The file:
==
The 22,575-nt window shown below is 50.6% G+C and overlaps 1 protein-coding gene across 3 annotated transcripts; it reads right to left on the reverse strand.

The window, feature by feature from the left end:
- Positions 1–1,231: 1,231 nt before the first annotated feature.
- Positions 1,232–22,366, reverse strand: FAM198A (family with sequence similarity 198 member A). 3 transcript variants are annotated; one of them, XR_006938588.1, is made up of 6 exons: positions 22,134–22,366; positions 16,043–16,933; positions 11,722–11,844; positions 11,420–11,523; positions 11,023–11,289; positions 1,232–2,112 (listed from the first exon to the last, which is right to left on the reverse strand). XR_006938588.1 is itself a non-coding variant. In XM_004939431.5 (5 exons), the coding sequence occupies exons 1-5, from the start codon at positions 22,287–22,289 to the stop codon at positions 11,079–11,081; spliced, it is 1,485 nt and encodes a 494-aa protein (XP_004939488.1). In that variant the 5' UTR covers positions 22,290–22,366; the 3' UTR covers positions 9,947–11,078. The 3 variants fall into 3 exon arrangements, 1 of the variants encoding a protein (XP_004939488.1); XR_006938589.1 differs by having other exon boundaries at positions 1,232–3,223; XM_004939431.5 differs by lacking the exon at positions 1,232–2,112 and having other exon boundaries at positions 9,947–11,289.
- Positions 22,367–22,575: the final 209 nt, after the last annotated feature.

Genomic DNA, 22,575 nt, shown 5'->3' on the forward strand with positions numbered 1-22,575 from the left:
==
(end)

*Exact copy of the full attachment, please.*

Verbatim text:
The 22,575-nt window shown below is 50.6% G+C and overlaps 1 protein-coding gene across 3 annotated transcripts; it reads right to left on the reverse strand.

The window, feature by feature from the left end:
- Positions 1–1,231: 1,231 nt before the first annotated feature.
- Positions 1,232–22,366, reverse strand: FAM198A (family with sequence similarity 198 member A). 3 transcript variants are annotated; one of them, XR_006938588.1, is made up of 6 exons: positions 22,134–22,366; positions 16,043–16,933; positions 11,722–11,844; positions 11,420–11,523; positions 11,023–11,289; positions 1,232–2,112 (listed from the first exon to the last, which is right to left on the reverse strand). XR_006938588.1 is itself a non-coding variant. In XM_004939431.5 (5 exons), the coding sequence occupies exons 1-5, from the start codon at positions 22,287–22,289 to the stop codon at positions 11,079–11,081; spliced, it is 1,485 nt and encodes a 494-aa protein (XP_004939488.1). In that variant the 5' UTR covers positions 22,290–22,366; the 3' UTR covers positions 9,947–11,078. The 3 variants fall into 3 exon arrangements, 1 of the variants encoding a protein (XP_004939488.1); XR_006938589.1 differs by having other exon boundaries at positions 1,232–3,223; XM_004939431.5 differs by lacking the exon at positions 1,232–2,112 and having other exon boundaries at positions 9,947–11,289.
- Positions 22,367–22,575: the final 209 nt, after the last annotated feature.

Genomic DNA, 22,575 nt, shown 5'->3' on the forward strand with positions numbered 1-22,575 from the left: